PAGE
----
|12240201||Faculty of Engineering, Built Environment and Information Technology|
|Duration of study: 1 year||Total credits: 128|
The curriculum is determined in consultation with the relevant heads of departments. A student is required to pass modules to the value of at least 128 credits.
The degree is awarded on the basis of examinations only.
Subject to the stipulations of Reg. G.1.3 and G.54, a BEng degree or equivalent qualification is required for admission.
Students may take modules to the value of 32 credits from other fields of specialisation or from other departments, with approval of the Coordinator: Postgraduate studies.
It is a requirement that a student must complete all three the bioengineering honours modules, as well as Introduction to research 732 (EIN 732), to enroll for a master’s or a PhD in Bioengineering.
Minimum credits: 128
The objective of the module is to teach the engineering student how to apply engineering tools to the analysis of biological systems for the purpose of (i) developing understanding of the anatomy and physiology of specific biological systems from an engineering perspective, (ii) deriving appropriate mathematical descriptions of biological systems, and (iii) engineering applicable therapeutic interventions. We will expand on the single nerve fibre studies considered in bioelectricity and electronics: where the latter examined the biophysics of single excitable cells (and electrostimulation thereof), this module will develop it into an analysis of the characteristics of populations of neurons. We will systematically develop a systems-level perspective, working our way through the hierarchical organisation of neural encoding and computation. Furthermore, we will discuss how to measure characteristics and parameters of a particular system (the auditory system) and how to glean information about lower hierarchical levels from these measurements. This is a course in modelling and measurement, using tools from signal processing, control systems, dynamics, probability theory, systems engineering and psychoacoustics.
Module content:This module focuses on electrophysiology, using a quantitative approach. Topics covered in the first part of the module are: electrical properties of the nerve cell membrane, action potentials and the Hodgkin-Huxley model, cable theory, the neuromuscular junction, and extracellular fields. The second part of the module builds on this background to discuss the theory and practice of electrical nerve stimulation. Applications of the theoretical work is discussed, including functional electrical stimulation (e.g. electrostimulation used for standing and walking in paraplegics), and cochlear implants for the deaf.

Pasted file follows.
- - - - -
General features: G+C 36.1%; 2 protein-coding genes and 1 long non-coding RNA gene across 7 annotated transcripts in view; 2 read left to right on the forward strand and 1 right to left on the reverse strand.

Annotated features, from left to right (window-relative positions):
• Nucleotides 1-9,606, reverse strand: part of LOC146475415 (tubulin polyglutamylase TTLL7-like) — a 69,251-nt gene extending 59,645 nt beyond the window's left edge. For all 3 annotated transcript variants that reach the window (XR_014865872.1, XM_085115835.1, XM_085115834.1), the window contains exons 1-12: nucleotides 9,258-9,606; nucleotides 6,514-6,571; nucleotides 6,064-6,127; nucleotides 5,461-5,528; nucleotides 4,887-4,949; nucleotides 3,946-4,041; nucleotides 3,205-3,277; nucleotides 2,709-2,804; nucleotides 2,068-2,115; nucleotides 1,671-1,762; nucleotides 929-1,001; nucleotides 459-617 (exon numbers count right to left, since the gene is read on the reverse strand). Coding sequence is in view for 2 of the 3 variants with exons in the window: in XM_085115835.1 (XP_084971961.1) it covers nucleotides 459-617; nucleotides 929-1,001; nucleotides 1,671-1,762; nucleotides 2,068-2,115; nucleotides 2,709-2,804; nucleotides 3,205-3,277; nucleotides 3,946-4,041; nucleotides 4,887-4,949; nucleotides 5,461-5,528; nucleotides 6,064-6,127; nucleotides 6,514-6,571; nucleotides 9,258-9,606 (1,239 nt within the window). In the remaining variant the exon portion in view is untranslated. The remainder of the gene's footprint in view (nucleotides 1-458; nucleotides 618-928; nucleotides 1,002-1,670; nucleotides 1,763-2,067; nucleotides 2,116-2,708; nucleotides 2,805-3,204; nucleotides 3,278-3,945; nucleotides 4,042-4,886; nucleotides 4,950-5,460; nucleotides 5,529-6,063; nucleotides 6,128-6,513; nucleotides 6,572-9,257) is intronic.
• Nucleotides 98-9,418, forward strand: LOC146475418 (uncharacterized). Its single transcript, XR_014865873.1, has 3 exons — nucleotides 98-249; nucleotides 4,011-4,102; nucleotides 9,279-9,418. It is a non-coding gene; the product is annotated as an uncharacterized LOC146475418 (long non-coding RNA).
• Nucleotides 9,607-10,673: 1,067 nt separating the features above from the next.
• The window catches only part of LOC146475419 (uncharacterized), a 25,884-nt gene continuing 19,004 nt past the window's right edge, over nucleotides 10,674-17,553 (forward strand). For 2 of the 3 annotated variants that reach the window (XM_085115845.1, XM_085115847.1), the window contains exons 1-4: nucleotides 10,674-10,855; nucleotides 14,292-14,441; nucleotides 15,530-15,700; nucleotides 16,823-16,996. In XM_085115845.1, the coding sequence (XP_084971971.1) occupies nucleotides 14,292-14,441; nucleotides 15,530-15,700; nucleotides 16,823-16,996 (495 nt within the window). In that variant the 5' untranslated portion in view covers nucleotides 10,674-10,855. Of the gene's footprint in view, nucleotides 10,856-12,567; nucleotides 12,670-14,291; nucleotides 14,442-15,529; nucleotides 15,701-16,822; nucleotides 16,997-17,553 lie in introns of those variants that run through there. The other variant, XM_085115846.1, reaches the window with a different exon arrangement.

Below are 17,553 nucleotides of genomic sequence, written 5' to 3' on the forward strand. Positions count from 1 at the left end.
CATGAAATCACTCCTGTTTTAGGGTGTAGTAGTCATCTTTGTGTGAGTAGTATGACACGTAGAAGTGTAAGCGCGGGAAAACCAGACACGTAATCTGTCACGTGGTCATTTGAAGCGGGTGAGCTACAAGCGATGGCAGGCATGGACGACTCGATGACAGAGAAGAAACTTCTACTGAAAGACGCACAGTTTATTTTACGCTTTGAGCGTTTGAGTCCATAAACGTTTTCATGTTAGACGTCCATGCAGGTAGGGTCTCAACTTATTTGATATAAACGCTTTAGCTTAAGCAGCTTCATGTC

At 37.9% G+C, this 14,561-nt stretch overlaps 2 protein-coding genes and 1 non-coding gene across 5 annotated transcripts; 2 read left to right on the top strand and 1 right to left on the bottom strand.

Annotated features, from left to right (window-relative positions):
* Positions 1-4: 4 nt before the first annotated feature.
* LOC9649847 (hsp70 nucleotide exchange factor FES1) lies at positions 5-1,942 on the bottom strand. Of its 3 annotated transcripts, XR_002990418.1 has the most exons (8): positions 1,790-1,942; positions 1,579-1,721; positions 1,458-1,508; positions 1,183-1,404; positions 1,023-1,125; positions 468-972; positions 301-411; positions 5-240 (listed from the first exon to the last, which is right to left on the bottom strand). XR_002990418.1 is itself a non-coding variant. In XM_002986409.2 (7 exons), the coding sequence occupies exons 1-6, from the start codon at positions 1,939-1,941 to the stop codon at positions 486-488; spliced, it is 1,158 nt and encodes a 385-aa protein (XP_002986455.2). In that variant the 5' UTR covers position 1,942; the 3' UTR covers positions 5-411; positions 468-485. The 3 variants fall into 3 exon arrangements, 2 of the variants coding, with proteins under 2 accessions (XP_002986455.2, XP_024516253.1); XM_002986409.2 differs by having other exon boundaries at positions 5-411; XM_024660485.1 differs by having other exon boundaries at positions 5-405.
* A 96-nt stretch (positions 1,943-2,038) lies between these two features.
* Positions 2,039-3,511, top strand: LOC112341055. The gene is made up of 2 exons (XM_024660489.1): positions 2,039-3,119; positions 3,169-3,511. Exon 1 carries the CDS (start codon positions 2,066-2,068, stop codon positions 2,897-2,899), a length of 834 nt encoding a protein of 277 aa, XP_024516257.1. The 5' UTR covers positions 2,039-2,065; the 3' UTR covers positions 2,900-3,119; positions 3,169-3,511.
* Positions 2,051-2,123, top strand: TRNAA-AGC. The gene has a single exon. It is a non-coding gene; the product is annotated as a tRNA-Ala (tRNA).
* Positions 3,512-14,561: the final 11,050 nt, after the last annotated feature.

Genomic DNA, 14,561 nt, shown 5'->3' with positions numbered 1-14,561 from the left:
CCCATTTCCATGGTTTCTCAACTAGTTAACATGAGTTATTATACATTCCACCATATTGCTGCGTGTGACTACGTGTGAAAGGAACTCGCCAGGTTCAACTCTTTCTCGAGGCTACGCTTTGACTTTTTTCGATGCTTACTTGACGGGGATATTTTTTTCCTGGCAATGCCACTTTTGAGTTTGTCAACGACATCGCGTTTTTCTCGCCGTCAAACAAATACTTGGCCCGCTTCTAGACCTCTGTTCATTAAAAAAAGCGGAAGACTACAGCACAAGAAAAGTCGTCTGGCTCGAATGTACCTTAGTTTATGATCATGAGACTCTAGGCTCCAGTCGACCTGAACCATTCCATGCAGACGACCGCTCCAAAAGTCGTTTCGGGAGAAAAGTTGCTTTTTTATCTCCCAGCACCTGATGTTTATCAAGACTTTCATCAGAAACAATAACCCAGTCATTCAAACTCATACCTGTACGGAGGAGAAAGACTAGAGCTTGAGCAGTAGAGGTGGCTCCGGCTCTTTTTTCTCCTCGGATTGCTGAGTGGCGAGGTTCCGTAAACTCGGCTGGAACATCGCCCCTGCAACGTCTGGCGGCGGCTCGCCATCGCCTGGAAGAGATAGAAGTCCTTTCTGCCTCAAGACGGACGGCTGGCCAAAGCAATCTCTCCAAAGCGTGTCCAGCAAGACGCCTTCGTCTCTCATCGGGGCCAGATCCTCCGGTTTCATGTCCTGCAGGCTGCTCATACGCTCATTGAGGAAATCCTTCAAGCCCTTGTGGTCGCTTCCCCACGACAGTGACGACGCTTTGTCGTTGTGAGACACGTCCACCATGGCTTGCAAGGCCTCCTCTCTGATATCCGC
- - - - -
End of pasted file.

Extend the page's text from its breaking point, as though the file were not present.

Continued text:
The course provides an introduction to modelling of bioelectromagnetic systems using numerical methods. It focuses on the study of the interaction of electromagnetic fields with biological systems and application of this knowledge in the modelling of biological volume conduction problems. The finite element technique is used to analyse volume conduction problems. Students are introduced to an industry standard finite element software package, ANSYS, that is used to complete the practical component of the course.
The aim of this module is to teach students to critically evaluate research literature, including conference papers and journal articles, in order to determine the current state of knowledge in a particular specialist area. It will also provide students with the principles of research to enable them to conduct research and prepare an original project in their particular specialist area.
Copyright © University of Pretoria 2023. All rights reserved.
COVID-19 Corona Virus South African Resource Portal
To contact the University during the COVID-19 lockdown, please send an email to [email protected]
Get Social With Us
Download the UP Mobile App